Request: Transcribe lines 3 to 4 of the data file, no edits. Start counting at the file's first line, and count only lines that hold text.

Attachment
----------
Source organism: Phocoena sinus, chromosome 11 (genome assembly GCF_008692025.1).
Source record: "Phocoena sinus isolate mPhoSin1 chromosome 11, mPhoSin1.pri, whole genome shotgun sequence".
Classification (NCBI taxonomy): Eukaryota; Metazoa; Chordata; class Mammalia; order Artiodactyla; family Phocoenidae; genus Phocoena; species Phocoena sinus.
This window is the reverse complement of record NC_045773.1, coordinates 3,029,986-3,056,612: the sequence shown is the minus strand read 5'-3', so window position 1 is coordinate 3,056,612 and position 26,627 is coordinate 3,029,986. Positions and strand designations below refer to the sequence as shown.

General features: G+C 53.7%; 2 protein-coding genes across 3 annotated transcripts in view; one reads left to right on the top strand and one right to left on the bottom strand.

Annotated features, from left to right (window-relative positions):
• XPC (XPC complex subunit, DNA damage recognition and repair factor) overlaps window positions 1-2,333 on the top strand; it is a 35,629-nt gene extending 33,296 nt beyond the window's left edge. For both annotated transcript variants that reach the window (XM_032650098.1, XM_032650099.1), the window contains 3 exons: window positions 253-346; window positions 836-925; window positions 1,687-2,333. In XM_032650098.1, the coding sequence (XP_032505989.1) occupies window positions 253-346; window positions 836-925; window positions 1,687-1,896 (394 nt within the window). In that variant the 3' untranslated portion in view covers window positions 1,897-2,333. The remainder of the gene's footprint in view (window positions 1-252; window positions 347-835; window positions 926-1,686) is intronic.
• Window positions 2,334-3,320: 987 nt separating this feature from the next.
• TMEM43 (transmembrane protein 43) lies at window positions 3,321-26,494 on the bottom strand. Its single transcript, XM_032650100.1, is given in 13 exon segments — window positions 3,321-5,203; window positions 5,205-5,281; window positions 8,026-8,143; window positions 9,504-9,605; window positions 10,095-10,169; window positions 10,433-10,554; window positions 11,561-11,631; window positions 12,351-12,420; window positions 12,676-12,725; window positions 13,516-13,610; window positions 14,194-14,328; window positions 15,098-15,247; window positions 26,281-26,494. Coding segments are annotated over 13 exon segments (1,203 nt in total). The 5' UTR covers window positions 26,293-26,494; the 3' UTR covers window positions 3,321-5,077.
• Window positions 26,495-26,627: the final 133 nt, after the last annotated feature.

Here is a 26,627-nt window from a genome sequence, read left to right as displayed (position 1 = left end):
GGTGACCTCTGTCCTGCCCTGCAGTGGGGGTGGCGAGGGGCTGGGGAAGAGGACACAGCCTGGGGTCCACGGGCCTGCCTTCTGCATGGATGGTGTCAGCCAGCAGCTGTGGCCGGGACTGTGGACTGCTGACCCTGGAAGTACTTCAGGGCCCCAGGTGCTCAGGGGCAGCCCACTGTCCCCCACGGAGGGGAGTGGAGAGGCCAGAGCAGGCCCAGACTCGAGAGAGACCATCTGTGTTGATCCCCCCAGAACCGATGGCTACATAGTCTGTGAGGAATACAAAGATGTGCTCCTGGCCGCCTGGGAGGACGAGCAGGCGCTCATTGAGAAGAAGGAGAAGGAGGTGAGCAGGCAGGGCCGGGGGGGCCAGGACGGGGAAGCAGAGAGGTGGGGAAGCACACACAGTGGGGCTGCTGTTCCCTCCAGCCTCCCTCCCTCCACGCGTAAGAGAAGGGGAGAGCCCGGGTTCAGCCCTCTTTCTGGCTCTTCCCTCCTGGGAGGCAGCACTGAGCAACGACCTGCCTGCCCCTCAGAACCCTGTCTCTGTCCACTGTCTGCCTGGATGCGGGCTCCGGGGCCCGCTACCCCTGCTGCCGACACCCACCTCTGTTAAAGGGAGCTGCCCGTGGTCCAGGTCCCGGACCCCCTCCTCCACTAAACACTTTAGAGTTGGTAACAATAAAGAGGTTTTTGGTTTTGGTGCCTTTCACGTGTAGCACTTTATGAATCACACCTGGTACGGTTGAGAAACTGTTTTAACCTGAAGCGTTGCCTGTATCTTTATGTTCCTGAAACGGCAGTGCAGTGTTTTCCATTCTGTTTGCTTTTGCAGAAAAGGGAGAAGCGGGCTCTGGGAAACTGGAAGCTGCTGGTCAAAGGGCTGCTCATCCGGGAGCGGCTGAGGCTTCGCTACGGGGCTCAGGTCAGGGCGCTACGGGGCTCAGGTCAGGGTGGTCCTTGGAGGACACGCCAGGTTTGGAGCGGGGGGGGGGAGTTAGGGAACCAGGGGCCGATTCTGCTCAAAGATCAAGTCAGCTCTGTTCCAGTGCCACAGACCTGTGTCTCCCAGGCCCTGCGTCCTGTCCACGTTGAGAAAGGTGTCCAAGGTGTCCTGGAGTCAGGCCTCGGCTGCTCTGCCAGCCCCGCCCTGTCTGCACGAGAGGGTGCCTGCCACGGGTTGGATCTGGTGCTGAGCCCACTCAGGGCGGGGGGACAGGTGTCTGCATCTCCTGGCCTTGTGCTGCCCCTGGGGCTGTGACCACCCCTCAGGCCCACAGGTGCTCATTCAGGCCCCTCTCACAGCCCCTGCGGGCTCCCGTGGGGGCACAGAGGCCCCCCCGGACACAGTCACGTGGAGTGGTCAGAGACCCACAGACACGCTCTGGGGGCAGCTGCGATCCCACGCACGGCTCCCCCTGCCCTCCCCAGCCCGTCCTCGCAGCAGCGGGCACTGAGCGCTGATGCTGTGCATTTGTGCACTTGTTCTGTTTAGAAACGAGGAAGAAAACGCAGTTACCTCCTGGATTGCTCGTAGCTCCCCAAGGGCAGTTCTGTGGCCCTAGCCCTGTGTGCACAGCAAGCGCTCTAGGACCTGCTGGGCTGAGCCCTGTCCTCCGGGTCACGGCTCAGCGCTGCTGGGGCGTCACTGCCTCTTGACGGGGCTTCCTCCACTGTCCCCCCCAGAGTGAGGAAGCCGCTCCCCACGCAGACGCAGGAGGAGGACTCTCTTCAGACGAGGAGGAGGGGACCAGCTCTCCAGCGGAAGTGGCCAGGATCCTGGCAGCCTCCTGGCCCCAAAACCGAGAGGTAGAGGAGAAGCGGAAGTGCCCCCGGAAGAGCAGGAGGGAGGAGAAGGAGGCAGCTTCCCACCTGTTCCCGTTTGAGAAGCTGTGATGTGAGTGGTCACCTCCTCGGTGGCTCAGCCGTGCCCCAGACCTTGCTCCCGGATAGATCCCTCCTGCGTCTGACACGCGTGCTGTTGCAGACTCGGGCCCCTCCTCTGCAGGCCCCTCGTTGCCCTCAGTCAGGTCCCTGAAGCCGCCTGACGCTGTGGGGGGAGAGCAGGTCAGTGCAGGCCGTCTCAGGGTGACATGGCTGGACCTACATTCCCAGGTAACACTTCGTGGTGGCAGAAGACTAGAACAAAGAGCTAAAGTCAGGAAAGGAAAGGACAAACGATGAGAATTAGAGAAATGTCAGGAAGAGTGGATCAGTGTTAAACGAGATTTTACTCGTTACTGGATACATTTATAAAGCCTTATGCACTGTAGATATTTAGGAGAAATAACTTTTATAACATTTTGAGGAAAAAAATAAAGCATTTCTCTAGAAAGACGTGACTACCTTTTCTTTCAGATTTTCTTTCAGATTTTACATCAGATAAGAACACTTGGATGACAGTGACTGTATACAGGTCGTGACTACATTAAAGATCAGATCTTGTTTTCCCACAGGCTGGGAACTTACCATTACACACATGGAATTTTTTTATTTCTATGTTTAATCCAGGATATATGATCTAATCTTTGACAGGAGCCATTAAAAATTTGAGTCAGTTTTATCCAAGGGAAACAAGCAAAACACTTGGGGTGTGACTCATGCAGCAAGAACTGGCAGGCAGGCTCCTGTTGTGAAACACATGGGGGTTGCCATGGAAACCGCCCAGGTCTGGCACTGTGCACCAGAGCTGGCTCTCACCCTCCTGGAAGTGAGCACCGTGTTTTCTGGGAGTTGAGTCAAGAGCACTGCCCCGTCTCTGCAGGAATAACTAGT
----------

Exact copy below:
Classification (NCBI taxonomy): Eukaryota; Metazoa; Chordata; class Mammalia; order Artiodactyla; family Phocoenidae; genus Phocoena; species Phocoena sinus.
This window is the reverse complement of record NC_045773.1, coordinates 3,029,986-3,056,612: the sequence shown is the minus strand read 5'-3', so window position 1 is coordinate 3,056,612 and position 26,627 is coordinate 3,029,986. Positions and strand designations below refer to the sequence as shown.